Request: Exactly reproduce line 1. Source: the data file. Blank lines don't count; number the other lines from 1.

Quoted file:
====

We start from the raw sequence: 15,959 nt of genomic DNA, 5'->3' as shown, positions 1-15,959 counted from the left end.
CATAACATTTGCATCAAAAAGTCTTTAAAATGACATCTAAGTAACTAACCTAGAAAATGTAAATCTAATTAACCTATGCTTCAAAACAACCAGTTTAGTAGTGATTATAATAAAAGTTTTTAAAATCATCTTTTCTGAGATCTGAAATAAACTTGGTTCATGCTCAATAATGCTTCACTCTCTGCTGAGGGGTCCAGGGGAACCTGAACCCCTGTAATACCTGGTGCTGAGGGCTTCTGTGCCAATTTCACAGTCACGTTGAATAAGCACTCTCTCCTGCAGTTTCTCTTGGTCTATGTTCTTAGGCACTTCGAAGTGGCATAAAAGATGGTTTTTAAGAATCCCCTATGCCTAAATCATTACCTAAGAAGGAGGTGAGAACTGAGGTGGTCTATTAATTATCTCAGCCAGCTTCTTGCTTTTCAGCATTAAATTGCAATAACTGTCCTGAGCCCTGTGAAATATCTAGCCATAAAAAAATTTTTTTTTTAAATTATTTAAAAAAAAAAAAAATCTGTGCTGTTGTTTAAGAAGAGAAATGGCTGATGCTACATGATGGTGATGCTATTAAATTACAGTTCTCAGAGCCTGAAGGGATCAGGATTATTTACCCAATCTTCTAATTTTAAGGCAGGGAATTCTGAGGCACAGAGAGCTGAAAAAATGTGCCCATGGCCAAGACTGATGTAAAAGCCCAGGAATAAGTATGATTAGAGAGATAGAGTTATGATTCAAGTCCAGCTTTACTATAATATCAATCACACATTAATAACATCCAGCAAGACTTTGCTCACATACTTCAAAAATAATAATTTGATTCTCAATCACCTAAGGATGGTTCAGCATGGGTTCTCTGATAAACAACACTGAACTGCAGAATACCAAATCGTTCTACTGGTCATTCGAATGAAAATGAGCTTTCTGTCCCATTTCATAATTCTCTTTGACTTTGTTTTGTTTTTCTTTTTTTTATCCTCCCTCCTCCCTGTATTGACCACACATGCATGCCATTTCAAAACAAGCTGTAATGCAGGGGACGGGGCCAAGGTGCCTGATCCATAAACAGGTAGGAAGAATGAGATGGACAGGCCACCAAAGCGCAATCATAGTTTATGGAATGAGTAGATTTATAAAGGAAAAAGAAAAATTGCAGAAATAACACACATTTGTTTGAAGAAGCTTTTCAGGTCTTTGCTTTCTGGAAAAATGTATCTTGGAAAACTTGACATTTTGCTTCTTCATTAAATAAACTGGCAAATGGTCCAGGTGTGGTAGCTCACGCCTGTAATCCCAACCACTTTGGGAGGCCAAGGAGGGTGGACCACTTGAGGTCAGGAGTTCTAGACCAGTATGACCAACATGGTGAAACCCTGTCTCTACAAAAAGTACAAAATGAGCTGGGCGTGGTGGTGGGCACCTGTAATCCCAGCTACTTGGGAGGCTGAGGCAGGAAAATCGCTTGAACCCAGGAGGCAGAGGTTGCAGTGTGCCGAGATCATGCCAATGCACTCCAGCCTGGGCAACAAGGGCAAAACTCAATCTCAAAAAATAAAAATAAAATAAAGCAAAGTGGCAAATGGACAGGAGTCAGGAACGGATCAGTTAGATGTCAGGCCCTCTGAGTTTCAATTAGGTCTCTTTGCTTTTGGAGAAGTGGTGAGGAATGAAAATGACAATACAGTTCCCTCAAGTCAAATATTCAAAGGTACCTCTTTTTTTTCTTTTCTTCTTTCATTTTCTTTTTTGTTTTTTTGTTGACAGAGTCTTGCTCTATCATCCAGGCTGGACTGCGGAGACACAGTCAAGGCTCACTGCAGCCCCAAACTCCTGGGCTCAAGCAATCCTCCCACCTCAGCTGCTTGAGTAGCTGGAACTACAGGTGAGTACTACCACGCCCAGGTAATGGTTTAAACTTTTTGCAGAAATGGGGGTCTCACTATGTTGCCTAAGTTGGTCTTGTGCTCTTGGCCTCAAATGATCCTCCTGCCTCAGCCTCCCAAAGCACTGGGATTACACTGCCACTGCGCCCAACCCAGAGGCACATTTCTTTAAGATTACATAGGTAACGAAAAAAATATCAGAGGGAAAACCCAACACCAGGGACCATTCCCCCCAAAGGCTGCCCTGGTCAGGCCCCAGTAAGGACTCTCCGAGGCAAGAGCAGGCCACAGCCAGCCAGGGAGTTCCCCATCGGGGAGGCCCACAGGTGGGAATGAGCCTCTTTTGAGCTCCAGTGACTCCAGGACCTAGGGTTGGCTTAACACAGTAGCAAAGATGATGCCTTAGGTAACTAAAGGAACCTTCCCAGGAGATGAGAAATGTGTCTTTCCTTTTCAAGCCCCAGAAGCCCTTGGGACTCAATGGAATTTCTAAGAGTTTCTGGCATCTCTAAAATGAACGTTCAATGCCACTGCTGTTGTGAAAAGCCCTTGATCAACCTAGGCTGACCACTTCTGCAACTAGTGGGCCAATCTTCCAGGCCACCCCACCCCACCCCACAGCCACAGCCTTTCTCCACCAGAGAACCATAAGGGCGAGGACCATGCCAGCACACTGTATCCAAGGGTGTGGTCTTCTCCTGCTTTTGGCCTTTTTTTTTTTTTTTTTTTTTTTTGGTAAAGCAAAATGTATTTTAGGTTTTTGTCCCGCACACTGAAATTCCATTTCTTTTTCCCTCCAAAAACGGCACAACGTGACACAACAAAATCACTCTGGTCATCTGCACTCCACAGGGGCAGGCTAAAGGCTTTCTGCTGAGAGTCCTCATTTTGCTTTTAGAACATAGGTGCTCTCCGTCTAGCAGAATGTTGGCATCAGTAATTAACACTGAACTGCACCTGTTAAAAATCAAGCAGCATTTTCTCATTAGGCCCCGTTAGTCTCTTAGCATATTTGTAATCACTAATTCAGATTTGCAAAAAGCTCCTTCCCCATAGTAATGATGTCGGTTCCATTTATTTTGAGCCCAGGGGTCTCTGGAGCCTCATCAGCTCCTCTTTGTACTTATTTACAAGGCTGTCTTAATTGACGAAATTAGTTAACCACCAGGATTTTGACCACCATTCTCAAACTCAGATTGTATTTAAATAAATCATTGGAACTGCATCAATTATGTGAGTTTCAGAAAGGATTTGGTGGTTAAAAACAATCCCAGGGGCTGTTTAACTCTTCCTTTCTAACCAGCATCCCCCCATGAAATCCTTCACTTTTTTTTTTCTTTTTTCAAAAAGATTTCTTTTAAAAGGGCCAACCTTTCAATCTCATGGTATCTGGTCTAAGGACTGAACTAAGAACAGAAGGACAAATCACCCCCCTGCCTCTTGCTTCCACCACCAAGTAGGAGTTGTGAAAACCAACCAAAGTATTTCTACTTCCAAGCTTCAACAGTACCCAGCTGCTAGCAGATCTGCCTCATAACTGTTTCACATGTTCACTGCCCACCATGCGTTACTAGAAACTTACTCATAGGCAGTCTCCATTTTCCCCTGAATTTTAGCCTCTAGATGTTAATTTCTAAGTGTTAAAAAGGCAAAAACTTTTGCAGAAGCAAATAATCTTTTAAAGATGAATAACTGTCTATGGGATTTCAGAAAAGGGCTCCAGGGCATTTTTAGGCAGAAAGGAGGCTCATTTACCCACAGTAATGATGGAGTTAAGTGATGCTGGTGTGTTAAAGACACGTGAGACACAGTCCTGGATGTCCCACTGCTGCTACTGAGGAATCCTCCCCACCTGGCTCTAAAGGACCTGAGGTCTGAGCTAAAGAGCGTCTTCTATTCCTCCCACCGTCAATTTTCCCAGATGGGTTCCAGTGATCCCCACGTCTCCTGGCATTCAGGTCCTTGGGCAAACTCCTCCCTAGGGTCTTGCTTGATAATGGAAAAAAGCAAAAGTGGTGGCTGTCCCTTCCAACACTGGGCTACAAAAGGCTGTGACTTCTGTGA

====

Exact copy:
We start from the raw sequence: 15,959 nt of genomic DNA, 5'->3' as shown, positions 1-15,959 counted from the left end.